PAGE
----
The economy of Washington is tightly connected to the vast hydroelectric development of the state. During the Great Depression of the 1930s, the federal government laid the framework for a series of hydroelectric dams harnessing the immense water power of the Columbia River. When the first of these, the Bonneville Dam, came on line in 1938 it helped the Pacific Northwest to diversify its economic base from timber and agriculture to manufacturing. Aluminum was one of the first new industries.
This strong and light weight metal quickly became important during the Second World War, where it was used in aircraft such as the B-17 Flying Fortress and the P-51 Mustang and also in naval vessels such as Liberty ships. The first aluminum rolling plant at Trentwood produced millions of square feet of rolled aluminum during the war. After the war the plant was sold to The Permanente Metals Company, forerunner of the Kaiser Aluminum and Chemical Corporation.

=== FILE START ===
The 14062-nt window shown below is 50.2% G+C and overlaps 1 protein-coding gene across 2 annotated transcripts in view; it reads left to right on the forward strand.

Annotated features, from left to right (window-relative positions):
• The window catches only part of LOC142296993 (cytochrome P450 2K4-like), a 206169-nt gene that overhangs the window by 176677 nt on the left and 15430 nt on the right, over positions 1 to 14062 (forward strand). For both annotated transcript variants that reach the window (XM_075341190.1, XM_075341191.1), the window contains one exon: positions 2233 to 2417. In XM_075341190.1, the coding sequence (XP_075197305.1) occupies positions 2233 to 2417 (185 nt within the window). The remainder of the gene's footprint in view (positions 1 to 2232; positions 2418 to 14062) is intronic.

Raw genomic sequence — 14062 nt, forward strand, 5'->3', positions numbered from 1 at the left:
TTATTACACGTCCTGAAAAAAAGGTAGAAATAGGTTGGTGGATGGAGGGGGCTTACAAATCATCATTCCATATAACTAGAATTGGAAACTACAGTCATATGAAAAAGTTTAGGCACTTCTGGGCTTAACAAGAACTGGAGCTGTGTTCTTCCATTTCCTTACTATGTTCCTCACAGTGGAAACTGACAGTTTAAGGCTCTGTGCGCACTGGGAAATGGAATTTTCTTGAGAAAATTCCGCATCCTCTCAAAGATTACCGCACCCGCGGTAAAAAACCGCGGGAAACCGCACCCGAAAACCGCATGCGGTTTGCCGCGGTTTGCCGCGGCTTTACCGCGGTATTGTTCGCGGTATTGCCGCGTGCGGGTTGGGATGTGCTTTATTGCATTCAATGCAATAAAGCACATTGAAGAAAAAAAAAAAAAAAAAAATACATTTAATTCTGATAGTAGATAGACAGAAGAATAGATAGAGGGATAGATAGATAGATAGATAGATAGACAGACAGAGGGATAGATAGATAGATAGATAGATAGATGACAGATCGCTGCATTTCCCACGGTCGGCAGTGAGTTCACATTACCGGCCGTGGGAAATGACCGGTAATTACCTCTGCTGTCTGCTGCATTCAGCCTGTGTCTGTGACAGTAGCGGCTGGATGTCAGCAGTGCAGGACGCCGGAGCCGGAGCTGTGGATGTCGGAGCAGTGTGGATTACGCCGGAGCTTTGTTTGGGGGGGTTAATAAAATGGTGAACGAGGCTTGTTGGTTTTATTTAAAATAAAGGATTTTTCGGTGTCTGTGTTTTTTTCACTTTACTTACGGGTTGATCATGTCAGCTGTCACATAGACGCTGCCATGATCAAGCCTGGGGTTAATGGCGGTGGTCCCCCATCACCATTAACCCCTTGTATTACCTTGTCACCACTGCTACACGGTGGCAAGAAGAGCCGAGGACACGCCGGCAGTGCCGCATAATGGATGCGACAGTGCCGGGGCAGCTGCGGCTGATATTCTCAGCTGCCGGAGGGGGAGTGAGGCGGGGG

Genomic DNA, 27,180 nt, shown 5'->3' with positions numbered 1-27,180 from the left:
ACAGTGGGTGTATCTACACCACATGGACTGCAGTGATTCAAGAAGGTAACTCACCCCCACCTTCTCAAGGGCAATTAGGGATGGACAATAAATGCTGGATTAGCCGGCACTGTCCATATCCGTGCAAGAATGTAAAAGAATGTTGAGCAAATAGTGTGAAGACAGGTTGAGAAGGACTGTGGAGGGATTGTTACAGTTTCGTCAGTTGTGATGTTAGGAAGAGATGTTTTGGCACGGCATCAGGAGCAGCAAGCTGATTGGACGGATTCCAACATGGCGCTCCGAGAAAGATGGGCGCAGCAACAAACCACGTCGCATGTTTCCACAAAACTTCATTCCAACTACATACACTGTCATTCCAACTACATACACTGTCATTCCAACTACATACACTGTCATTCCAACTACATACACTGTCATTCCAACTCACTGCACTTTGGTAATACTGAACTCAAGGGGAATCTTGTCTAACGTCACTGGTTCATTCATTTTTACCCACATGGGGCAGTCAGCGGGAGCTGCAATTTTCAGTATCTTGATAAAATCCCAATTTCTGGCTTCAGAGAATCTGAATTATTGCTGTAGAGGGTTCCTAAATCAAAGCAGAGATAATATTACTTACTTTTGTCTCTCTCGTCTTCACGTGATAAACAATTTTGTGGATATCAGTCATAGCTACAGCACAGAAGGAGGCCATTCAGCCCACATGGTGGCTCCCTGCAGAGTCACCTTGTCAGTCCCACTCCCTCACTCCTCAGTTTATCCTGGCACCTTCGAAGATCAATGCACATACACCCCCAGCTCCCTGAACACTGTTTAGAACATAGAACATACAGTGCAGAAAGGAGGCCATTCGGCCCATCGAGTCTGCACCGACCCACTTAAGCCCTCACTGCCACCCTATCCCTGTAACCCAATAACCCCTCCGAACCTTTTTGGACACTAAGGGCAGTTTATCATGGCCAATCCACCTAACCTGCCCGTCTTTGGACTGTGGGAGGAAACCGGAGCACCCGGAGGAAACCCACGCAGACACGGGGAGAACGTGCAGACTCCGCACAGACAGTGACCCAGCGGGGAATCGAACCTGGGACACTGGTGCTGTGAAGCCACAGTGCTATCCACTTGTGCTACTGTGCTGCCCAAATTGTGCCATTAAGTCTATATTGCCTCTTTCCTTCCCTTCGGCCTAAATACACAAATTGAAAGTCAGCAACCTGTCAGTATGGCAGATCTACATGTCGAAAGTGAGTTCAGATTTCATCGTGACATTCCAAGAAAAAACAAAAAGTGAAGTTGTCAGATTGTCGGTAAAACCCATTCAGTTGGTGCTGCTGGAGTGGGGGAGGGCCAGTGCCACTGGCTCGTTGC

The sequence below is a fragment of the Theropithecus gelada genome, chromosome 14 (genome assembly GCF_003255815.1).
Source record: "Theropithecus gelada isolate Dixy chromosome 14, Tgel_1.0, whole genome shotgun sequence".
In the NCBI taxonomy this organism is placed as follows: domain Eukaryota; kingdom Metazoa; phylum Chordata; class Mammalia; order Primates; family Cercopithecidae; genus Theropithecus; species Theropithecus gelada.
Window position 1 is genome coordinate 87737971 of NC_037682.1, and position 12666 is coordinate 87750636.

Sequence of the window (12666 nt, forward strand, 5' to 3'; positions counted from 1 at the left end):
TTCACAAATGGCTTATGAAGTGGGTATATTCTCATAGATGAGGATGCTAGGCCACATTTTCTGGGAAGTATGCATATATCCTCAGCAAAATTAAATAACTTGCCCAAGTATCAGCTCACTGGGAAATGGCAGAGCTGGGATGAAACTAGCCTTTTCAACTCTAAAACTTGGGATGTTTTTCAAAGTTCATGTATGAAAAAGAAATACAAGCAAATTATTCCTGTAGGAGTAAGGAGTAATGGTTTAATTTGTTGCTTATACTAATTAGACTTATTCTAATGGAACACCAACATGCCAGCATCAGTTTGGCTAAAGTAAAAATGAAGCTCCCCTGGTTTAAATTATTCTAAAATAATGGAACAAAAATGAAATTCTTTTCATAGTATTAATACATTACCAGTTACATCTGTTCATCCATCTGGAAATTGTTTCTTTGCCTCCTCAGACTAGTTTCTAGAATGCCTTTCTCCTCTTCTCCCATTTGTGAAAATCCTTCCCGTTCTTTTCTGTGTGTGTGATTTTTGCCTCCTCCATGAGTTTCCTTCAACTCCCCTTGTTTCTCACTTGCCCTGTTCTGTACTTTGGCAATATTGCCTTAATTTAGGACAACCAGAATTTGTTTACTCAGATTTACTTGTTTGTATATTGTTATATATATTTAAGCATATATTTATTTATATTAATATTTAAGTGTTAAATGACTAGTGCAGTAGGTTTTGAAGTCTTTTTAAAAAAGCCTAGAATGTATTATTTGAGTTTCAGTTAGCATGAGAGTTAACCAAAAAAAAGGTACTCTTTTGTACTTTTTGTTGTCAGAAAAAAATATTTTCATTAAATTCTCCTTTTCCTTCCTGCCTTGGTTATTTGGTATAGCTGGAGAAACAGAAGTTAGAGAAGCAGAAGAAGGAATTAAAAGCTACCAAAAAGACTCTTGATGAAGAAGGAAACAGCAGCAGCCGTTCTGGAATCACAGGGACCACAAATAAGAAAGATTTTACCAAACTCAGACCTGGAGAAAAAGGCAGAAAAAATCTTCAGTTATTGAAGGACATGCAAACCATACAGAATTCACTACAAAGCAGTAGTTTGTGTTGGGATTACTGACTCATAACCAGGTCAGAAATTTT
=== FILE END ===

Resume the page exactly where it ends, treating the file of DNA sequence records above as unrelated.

Post-war economic prosperity helped drive the continued expansion of the aluminum industry in the Pacific Northwest, and cemented Kaiser's role in the region as a modernizing force. By 1950 nearly half of national output of aluminum was produced in Washington. The Trentwood plant was remodeled beginning in the 1970s to keep it competitive edge in the emerging global market. Labor disputes in the 1980s caused the shutdown of other local Kaiser plants, but the Trentwood facility remained open. Today the plant is still in operation and a recent major overhaul improved its viability in today's hyper competitive global market.